Source of Half the Emissions of an Illegal Ozone-Depleting Gas Has been Found

Source of Half the Emissions of an Illegal Ozone-Depleting Gas Has been Found

It was discovered in the 1980s that certain gases, mainly CFCs, were destroying stratospheric ozone in the Polar Regions, perhaps the most successful environmental deal in the world.  The Montreal Protocol quickly eliminates the most dangerous gases and slows down the use of other contributors. As a result, the ozone layer has begun to heal, protecting the Earth from deadly ultraviolet radiation.

Half of the illegal emissions of chlorofluorocarbons (CFCs) have been identified as coming from only two Chinese provinces. Although partly expected, the explorations will help find the source before destroying the Earth’s protective ozone layer.

At the risk of Earth’s entire life, scientists are wary of complacency and are observing atmospheric concentrations in now-banned gases, especially CFC-11 and CFC-12. Last year, when the rate of decline in the CFC-11 concentration dropped sharply, the alarm sounded, indicating that the new gas was replacing something that was breaking down.

This is for 40-60 percent of global disasters. Under the protocol, the use of CFC-11 had been banned since 2010, with alternatives becoming so widely available that its use was completely unnecessary.
A new study in nature, using observations from Korea and Japan, shows that 2,000,000 tons more CFC-10s were released annually from eastern China in 2014-2017 than during 2008-2012.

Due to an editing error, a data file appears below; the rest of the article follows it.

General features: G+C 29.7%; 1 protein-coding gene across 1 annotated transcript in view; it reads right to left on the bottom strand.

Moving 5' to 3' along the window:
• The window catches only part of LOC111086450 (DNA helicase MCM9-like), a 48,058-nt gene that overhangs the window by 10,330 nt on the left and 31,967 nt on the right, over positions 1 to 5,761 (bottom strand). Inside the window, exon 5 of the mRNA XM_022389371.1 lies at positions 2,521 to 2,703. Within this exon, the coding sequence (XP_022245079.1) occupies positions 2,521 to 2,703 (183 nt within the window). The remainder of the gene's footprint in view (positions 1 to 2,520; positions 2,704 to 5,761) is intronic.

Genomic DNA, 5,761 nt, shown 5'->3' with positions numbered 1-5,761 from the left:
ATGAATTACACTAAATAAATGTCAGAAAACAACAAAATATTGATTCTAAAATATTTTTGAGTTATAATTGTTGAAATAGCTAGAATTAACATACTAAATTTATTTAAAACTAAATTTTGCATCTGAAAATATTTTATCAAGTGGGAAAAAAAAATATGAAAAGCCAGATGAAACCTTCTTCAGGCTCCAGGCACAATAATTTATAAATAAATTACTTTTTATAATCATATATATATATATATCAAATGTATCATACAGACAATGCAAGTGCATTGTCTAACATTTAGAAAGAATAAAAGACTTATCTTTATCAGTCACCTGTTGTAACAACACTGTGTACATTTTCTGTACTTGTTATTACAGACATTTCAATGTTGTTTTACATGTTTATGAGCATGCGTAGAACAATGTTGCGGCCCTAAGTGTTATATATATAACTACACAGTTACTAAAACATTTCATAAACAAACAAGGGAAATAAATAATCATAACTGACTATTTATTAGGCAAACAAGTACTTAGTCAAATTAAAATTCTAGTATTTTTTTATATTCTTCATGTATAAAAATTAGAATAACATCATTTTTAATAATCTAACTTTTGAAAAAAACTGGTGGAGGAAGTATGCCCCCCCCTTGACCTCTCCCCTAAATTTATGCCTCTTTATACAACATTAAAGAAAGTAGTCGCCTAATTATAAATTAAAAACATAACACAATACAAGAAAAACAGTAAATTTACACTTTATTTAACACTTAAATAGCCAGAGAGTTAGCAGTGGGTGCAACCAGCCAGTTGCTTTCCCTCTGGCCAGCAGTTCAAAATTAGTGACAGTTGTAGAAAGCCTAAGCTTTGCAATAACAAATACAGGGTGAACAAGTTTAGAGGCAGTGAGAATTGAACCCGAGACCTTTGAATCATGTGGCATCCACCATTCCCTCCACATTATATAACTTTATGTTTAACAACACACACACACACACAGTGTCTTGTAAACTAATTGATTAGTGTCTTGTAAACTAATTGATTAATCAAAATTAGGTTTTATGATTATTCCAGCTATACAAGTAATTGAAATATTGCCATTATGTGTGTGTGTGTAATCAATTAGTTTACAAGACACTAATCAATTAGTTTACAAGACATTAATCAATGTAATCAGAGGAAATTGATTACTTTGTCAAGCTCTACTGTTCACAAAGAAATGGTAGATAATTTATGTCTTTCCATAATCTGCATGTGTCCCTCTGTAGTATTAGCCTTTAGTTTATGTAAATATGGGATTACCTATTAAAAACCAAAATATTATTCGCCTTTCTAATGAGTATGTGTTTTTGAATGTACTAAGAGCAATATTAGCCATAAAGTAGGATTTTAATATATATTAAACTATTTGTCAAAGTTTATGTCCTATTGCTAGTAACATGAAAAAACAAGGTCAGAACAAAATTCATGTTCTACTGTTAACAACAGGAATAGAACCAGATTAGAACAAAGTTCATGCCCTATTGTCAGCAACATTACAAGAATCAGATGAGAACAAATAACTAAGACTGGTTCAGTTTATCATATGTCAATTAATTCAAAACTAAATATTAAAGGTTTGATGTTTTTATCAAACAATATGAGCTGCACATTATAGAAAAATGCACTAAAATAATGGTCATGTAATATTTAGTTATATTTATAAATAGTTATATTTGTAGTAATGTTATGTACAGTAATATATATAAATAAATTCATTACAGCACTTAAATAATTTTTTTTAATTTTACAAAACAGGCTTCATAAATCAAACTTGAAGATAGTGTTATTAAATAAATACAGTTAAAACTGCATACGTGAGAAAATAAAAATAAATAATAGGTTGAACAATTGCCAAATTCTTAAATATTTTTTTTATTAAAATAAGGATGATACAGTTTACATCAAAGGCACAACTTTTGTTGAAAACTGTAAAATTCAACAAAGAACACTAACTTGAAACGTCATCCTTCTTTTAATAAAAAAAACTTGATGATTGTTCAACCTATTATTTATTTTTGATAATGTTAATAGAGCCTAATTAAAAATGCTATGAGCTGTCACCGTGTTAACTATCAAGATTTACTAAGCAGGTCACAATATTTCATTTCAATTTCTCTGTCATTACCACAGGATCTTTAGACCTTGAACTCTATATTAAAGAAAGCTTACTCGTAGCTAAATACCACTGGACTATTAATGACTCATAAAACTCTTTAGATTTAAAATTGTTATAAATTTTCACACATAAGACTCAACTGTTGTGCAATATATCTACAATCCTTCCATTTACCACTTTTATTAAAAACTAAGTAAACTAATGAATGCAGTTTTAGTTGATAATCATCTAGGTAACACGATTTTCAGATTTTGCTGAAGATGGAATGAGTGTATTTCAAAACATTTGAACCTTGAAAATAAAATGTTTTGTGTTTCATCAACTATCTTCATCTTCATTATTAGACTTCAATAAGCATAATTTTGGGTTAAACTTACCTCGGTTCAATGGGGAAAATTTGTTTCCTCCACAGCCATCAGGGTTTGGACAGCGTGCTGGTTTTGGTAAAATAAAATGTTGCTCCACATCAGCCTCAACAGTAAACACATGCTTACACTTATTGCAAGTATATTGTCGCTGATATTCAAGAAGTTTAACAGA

Some CFC-11s are still slowly releasing building foams that were installed before the ban, globally. This source is small enough for only minor damage and it is rejected over time. The increase in recent years indicates new production, which could be even more deadly if left unchecked.

China was considered the most potential source of these emissions. Within weeks, New York Times reporters identified eight factories using the banned chemical as refrigerators, some claiming it was illegal, from the start. As important as the investigation was, those factories could not measure whether the whole problem was there or elsewhere.

The source had to be nearby. Park has identified Shandong and Hebei as the main CFC-11 sources using comparisons of wind patterns and densities at different sites. Dr. Sunyoung Park of Kyungpook National University in Korea is leaning towards gas chromatography of atmospheric samples taken several times a day in Gosan, South Korea, and Hateruma, Japan, to explore the question from a different angle. CFC-11 levels are still declining globally, but it has declined sharply in Hateruma and has completely stopped in Gosan.

Park and co-authors write the source of the rest of CFC-11’s attachment to the atmosphere remains a mystery. “We find no evidence of significant increases in CFC-11 emissions from other East Asian countries.” Facilities on other continents found no evidence of increasing sources nearby.

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